Monday, June 27, 2016

Carlyle Group's AUM Drops Again

The Carlyle Group's website stated today:

The Carlyle Group is a global alternative asset manager with $178 billion of assets under management across 125 funds and 164 fund of funds vehicles. 
Assets under management fell from $203 billion across 129 funds and 141 fund of funds vehicles as of September 30, 2014.  Most recently Carlyle had $183 billion in AUM, down from $188 billion.

Carlyle's AUM dropped $25 billion in less than two years, with the last two drops being $5 billion apiece.   

Sunday, June 26, 2016

Alaska Governor Appoints PEU to Critical Role

Alaska Governor Bill Walker appointed a private equity underwriter (PEU) to head the state's Department of Natural Resources.  Andrew T. "Andy" Mack is Managing Director of Pt Capital, the only Arctic focused private equity firm.

The Governor's Office and news reports omitted Mack's other roles as President of Pt Public Policy, a sister company to Pt Capital that focuses on public policy consulting, and principal of Andrew Mack and Associates, a boutique consulting operation based in Anchorage.  Mack and Associates received a $50,000 contract from the Governor's Office to produce an Arctic Oil and Gas Master Plan.  

They also failed to note his role as a public board member for the Alaska Board of Marine Pilots.  When Mack applied to serve in February 2012 he indicated that he or family members could be affected financially from his being in this role.  Mack did not to go on to explain the "potential financial benefit."

The Governor appointed a man with significant interests in the areas he will oversee.  Mack admitted that himself in 2012 in applying for a much smaller role.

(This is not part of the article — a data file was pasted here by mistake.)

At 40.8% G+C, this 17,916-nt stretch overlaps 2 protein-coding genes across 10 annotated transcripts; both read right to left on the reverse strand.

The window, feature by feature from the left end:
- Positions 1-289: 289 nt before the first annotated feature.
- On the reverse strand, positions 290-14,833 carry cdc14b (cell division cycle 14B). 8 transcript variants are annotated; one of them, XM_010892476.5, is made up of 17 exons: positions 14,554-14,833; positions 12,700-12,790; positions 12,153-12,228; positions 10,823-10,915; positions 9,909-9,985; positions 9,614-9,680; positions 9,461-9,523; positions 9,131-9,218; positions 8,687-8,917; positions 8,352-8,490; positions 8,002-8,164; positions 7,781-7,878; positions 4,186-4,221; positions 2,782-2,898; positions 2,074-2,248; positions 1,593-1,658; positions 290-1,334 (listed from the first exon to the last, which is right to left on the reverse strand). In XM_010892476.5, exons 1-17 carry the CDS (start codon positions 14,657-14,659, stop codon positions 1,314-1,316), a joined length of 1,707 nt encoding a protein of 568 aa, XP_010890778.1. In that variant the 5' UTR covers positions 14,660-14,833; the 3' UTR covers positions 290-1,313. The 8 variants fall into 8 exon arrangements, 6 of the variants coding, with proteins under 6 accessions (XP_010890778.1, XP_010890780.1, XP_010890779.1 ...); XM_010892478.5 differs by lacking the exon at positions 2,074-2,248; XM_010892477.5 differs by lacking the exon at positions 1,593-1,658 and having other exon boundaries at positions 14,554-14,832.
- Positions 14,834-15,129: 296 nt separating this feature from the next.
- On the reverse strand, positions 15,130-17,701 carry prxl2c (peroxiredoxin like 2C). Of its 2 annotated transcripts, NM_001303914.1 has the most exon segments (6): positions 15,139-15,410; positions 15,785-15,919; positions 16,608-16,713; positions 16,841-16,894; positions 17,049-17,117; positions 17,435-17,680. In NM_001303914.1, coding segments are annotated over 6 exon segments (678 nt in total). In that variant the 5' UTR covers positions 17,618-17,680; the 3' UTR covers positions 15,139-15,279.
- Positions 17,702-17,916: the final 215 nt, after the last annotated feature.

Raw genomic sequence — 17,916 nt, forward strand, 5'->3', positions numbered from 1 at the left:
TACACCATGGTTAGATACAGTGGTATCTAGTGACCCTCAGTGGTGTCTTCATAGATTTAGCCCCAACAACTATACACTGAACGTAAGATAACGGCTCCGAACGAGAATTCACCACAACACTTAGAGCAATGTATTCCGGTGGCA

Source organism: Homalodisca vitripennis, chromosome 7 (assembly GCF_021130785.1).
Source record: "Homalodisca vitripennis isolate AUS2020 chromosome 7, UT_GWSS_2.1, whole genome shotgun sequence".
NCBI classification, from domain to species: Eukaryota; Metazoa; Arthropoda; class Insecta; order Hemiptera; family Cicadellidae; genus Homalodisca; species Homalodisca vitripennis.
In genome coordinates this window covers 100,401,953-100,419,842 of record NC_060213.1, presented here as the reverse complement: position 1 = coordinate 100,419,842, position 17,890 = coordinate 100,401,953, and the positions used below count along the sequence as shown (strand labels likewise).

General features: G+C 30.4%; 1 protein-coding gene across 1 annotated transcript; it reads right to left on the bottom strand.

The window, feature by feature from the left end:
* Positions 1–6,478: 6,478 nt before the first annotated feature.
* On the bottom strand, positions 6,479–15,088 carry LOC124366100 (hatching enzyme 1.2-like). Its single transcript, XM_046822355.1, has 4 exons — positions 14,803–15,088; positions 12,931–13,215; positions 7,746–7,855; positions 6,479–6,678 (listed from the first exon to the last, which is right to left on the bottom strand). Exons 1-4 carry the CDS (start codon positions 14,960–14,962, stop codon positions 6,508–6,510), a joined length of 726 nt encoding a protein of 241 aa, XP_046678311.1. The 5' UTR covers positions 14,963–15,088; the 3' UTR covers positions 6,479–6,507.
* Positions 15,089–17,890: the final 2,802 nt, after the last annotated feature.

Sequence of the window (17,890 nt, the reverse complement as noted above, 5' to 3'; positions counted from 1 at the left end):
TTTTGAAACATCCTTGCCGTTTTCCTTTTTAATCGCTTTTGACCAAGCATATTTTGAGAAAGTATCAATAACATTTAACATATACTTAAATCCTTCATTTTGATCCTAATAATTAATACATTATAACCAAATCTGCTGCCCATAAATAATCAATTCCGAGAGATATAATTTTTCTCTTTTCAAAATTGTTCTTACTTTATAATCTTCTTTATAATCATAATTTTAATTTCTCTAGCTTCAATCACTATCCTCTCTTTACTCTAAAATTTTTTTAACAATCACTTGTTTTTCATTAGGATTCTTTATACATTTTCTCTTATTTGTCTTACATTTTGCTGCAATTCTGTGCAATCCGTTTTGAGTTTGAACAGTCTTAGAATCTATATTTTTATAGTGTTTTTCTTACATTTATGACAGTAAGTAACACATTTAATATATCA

Private equity underwriters generally hold an equity stake in their firm and its offerings.  Government has been supremely bad in making these known, often acting like no conflict exists.  Mack has much to declare in regard to any holdings in Pt Capital, Pt Public Policy and any of their holdings.  However, in the shadowy world of PEUs most things remain secret.

Sunday, June 19, 2016

Partnering with Mrs. Rubenstein Distatsteful

The Alaska Dispatch News reported on a lawsuit against its owner Alice Rogoff-Rubenstein:

The former president and editor of Alaska Dispatch News has filed a lawsuit against Alaska Dispatch Publishing LLC and its owner, Alice Rogoff, asserting she failed to pay money he says was promised to him.
Tony Hopfinger now lives in Chicago and hasn't been involved in the operations of the newspaper since the end of 2015. The suit was filed on Wednesday in state Superior Court in Anchorage. 
Hopfinger co-founded the news website Alaska Dispatch in 2008 with his then-wife Amanda Coyne. Rogoff purchased a majority of Alaska Dispatch Publishing LLC in 2009, and Hopfinger and Coyne each retained 5 percent of the company. 
Hopfinger asserts he did not wish to retain his 5% ownership of the company when Rogoff sought to buy the Anchorage Daily News from McClatchy.  

Hopfinger approached Rogoff to discuss the buyout in April 2014, the suit says. That's when, it continues, Rogoff wrote a promise to Hopfinger on a cocktail napkin that read: "I agree to pay Tony $100K at end of each calendar year (beginning '14) for 10 years. 
Buying someone's equity stake is different than paying them a salary for services provided. 

Hopfinger's employment contract, attached in court records, shows his annual salary was $190,000.
The question is now does Mr. Hopfinger's 5% equity stake fit in the complex corporate structure Rogoff likely learned from her PEU husband?

A company called AK Publishing LLC now owns Alaska Dispatch News' assets, and is entirely owned by Rogoff through another company called The Moon and the Stars LLC.
Rogoff is married to billionaire David Rubenstein, co-founder of the Carlyle Group.
Alaska Dispatch News did not report their paper is bleeding cash  Nor did it mention their $700,000 lawsuit against McClathy for not fulfilling contractual commitments in the sale of the Anchorage Daily News to Rogoff's Alaska Dispatch

Rogoff's lawyer characterized Hopfinger's lawsuit as: